A business counseling client once said, “If I didn’t own this place, I’d quit.” Because the business owner can’t quit, many business owners use the hope of selling their business as the universal magic wand to fix their frustration.
Often, a business owner has been slaying the dragons of his everyday business for years only to wake up the next day and find a different dragon. This fight gets old. Frustrated with the lack of permanent progress, the business owner gets a bright idea — sell the business and push the problems on to somebody else, and get paid to do it. Sounds like a pretty good plan.
Frustration, however, is never a good reason to sell a business. As the buyer performs due diligence, the skeletons will come out of the closet. The buyer will recognize that these problems need to be fixed and demand to get paid to fix them.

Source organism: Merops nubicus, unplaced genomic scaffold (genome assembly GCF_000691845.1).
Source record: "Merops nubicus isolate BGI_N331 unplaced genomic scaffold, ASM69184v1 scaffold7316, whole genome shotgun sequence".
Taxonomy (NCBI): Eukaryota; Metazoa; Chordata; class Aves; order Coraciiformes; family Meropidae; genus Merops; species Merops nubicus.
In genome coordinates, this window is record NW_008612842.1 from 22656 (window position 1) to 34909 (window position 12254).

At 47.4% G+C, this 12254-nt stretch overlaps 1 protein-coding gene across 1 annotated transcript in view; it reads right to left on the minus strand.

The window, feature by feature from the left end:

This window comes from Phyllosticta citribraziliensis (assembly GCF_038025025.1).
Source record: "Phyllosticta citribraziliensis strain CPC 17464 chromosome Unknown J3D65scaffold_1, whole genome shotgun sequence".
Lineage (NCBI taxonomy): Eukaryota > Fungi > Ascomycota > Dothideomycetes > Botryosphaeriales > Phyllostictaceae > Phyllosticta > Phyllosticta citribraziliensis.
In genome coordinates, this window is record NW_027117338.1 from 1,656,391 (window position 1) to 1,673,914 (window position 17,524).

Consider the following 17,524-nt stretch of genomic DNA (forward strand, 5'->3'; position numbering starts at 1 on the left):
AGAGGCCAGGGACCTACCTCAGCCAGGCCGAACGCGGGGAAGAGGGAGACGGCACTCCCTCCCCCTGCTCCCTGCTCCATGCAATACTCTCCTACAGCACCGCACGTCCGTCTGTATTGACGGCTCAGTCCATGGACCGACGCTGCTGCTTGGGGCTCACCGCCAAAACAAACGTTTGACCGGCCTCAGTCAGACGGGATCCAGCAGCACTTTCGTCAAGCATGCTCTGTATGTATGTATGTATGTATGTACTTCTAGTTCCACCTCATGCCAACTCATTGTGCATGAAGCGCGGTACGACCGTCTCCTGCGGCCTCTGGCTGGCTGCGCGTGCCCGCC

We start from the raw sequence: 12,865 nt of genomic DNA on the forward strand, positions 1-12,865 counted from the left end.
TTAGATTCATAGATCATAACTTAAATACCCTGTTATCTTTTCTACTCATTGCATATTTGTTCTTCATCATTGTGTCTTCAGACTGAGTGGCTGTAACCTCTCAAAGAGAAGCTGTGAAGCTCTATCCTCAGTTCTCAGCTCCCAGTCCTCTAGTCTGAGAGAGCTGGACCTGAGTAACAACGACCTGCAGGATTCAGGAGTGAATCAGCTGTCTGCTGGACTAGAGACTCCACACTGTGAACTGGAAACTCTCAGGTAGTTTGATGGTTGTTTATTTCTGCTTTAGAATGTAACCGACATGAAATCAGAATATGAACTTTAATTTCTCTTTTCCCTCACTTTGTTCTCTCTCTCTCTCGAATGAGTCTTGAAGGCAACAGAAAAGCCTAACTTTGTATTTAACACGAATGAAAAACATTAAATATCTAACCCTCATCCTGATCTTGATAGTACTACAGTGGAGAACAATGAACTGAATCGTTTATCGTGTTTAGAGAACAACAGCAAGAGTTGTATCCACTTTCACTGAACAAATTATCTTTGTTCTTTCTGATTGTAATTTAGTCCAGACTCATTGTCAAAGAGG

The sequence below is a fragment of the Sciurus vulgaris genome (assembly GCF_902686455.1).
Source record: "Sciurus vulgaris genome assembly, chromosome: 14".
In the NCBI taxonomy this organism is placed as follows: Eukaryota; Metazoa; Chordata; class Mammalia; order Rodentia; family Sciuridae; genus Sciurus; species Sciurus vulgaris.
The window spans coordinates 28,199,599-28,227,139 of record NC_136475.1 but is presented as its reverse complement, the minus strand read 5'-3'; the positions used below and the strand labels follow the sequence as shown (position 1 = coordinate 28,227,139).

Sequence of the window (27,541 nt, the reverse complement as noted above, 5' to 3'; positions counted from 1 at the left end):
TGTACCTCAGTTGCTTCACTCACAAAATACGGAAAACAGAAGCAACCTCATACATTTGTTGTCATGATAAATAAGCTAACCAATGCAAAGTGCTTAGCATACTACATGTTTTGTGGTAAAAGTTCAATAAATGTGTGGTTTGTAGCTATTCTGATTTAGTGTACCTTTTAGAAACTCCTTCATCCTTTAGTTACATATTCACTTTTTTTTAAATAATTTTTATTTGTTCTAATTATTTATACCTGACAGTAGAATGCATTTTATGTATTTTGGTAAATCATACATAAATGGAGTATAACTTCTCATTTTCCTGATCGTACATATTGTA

The better solution is to stop chasing symptoms and start chasing the underlying problem — the business model. Ask yourself, “If the buyer could pay me only for my business model, what would the company be worth?”
Remove all the company’s value tied up in human, customer, and physical capital. What’s left? If you’re Coca-Cola, there’s $77.8 billion left — the estimated value of the Coca-Cola brand and business model.
Make a list of all the things that are bugging you about your business, and then write down your proposed solutions. That’s a great start, but you’re not done. Now move one level higher.
How does your solution to each problem fix an underlying issue with the business model? If your solution doesn’t improve the business model, you need to come up with a better solution. If you do, you’ll improve your business model and improve your payday when you sell the business.